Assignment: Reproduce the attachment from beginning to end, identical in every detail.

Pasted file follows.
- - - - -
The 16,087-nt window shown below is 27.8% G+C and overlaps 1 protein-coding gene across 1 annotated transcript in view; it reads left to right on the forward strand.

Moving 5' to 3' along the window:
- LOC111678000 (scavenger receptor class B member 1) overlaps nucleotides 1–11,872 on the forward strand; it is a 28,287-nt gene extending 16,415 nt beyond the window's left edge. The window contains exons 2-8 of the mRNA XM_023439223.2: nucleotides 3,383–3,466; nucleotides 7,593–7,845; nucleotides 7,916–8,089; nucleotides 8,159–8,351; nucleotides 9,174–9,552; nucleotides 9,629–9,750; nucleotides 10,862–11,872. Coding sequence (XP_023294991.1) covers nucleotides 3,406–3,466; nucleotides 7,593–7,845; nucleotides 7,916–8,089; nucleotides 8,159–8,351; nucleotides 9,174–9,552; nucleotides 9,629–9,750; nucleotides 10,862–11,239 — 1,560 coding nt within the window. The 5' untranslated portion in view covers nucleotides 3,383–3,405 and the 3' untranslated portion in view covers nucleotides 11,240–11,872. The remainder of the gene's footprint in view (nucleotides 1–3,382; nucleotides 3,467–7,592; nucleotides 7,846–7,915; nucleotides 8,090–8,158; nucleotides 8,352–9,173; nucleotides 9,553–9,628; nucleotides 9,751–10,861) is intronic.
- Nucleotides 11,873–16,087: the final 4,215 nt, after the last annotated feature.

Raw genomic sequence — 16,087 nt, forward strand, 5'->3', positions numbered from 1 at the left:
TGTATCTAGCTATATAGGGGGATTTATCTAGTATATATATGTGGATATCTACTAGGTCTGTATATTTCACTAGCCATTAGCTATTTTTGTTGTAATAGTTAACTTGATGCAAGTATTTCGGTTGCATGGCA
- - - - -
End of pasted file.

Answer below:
The 16,087-nt window shown below is 27.8% G+C and overlaps 1 protein-coding gene across 1 annotated transcript in view; it reads left to right on the forward strand.

Moving 5' to 3' along the window:
- LOC111678000 (scavenger receptor class B member 1) overlaps nucleotides 1–11,872 on the forward strand; it is a 28,287-nt gene extending 16,415 nt beyond the window's left edge. The window contains exons 2-8 of the mRNA XM_023439223.2: nucleotides 3,383–3,466; nucleotides 7,593–7,845; nucleotides 7,916–8,089; nucleotides 8,159–8,351; nucleotides 9,174–9,552; nucleotides 9,629–9,750; nucleotides 10,862–11,872. Coding sequence (XP_023294991.1) covers nucleotides 3,406–3,466; nucleotides 7,593–7,845; nucleotides 7,916–8,089; nucleotides 8,159–8,351; nucleotides 9,174–9,552; nucleotides 9,629–9,750; nucleotides 10,862–11,239 — 1,560 coding nt within the window. The 5' untranslated portion in view covers nucleotides 3,383–3,405 and the 3' untranslated portion in view covers nucleotides 11,240–11,872. The remainder of the gene's footprint in view (nucleotides 1–3,382; nucleotides 3,467–7,592; nucleotides 7,846–7,915; nucleotides 8,090–8,158; nucleotides 8,352–9,173; nucleotides 9,553–9,628; nucleotides 9,751–10,861) is intronic.
- Nucleotides 11,873–16,087: the final 4,215 nt, after the last annotated feature.

Raw genomic sequence — 16,087 nt, forward strand, 5'->3', positions numbered from 1 at the left:
TGTATCTAGCTATATAGGGGGATTTATCTAGTATATATATGTGGATATCTACTAGGTCTGTATATTTCACTAGCCATTAGCTATTTTTGTTGTAATAGTTAACTTGATGCAAGTATTTCGGTTGCATGGCA